All Posts

Cucumber.js with TypeScript

Cucumber.js is the JavaScript implementation of Cucumber. The main benefit of writing automated tests for Cucumber is that they are written in plain English, so any non-technical person can read the scenarios and know what is being tested. This is extremely powerful in larger organizations because it allows developers, testers, and business stakeholders to better communicate and collaborate.

This post will go through setting up a basic Cucumber.js suite using TypeScript and cucumber-tsflow. Cucumber-tsflow is a package that will allow us to take advantage of TypeScript’s decorators, which make for clearer step definition code.

The first step will be installing our dependencies:

npm i -D cucumber cucumber-tsflow cucumber-pretty ts-node typescript chai
npm i -D @types/cucumber @types/chai

experimentalDecorators must also be set to true in your tsconfig.json in order for the decorators to compile properly.

The two main components for cucumber tests are feature files and step definitions. Let’s start out by creating a features directory then creating a file named bank-account.feature inside it. Our example will be testing the basic functionality of a bank account.

# features/bank-account.feature
Feature: Bank Account

  Scenario: Stores money
    Given A bank account with starting balance of $100
    When $100 is deposited
    Then The bank account balance should be $200

This defines a single scenario for depositing money into a bank account. Next, we will create a directory named step-definitions and create a file named bank-account.steps.ts within it.

import { binding, given, then, when} from 'cucumber-tsflow';
import { assert } from 'chai';

@binding()
export class BankAccountSteps {
  private accountBalance: number = 0;

  @given(/A bank account with starting balance of \$(\d*)/)
  public givenAnAccountWithStartingBalance(amount: number) {
    this.accountBalance = amount;
  }

  @when(/\$(\d*) is deposited/)
  public deposit(amount: number) {
    this.accountBalance = Number(this.accountBalance) + Number(amount);
  }

  @then(/The bank account balance should be \$(\d*)/)
  public accountBalanceShouldEqual(expectedAmount: number) {
    assert.equal(this.accountBalance, expectedAmount);
  }
}

We are utilizing the cucumber-tsflow package which exposes some very useful decorators for our Given, When, and Then steps. The code within each step is fairly simple. The Given step initializes the accountBalance, the When step adds to the balance, and the Then step asserts its value.

Some specific things to note: this file exports a single class which has the @binding() decorator on it which is required for cucumber-tsflow to pick up the steps. Each step definition must also have a @given, @when or @then decorator on it. These decorators take a regular expression as a parameter which is how the lines in the feature file map to the code. Also, make note that there are capture groups in the expressions to capture values from the text and are subsequently passed as parameters to the function.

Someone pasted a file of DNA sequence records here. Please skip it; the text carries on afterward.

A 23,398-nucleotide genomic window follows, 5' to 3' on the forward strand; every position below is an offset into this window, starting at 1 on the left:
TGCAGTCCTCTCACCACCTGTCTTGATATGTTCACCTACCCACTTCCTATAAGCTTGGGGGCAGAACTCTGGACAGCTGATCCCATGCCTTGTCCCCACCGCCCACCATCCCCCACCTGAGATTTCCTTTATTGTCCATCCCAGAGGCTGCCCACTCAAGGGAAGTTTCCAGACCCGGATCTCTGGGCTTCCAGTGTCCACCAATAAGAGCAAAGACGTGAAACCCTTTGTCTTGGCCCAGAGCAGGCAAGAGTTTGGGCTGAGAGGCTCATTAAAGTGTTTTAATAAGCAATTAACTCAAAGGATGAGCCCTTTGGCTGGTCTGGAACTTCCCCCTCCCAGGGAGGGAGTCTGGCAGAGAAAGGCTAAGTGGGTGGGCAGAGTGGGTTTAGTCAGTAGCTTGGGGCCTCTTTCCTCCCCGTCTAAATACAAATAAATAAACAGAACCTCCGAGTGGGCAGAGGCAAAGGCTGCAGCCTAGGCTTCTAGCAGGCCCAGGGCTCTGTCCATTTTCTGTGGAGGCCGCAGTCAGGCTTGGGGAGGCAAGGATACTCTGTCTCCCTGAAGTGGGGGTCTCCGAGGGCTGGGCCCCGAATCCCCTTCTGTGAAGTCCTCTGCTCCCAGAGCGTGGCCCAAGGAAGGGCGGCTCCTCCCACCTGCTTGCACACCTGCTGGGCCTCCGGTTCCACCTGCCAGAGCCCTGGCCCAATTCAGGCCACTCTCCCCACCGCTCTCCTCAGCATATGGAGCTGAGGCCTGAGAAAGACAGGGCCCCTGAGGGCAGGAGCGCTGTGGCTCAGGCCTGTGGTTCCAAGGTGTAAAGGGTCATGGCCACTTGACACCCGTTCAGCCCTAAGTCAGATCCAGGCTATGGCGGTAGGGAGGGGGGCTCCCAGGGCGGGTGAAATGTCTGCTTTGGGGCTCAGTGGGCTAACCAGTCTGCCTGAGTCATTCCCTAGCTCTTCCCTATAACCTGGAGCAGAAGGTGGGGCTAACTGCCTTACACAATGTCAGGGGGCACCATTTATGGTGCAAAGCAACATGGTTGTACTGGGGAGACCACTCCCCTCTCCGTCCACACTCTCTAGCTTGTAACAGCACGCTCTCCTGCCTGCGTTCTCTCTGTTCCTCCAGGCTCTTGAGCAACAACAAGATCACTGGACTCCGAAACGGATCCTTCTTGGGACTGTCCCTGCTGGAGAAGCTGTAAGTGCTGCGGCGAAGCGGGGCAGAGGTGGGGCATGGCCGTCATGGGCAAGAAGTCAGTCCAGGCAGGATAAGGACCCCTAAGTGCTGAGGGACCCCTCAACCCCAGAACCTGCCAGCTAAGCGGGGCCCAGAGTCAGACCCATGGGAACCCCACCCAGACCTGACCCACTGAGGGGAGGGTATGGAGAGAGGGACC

Cucumber is run using the cucumber-js command with a series of command-line switches. However, this can optionally be put into a cucumber.js file at the root of the project. Create a cucumber.js file at the root of the project with the following contents:

// cucumber.js
let common = [
  'features/**/*.feature',                // Specify our feature files
  '--require-module ts-node/register',    // Load TypeScript module
  '--require step-definitions/**/*.ts',   // Load step definitions
  '--format progress-bar',                // Load custom formatter
  '--format node_modules/cucumber-pretty' // Load custom formatter
].join(' ');

module.exports = {
  default: common
};

Putting the configuration in this file allows us to simply pass the profile name to cucumber-js (default in our case) instead of a long list of arguments. This file is building out all of the command line arguments, joining them, then exporting them under a named property. Let’s add an npm script to our package.json, so we can easily run it.

// package.json
{
  // ...
  "scripts": {
    "test": "./node_modules/.bin/cucumber-js -p default"
  },
  // ...
}

The structure of your project should now look like this:

.
|-- cucumber.js
|-- features
|   `-- bank-account.feature
|-- package.json
|-- step-definitions
|   `-- bank-account.steps.ts
`-- tsconfig.json

Now when we run npm test, cucumber-js inside of our node_modules will be executed with the -p default switch denoting the default profile exported from our cucumber.js file we created earlier.

The output should be something similar to this:

Feature: Bank Account

  Scenario: Stores money
    Given A bank account with starting balance of $100
    When $100 is deposited
    Then The bank account balance should be $200

1 scenario (1 passed)
3 steps (3 passed)
0m00.004s

That’s it! You’re up and going with Cucumber and TypeScript!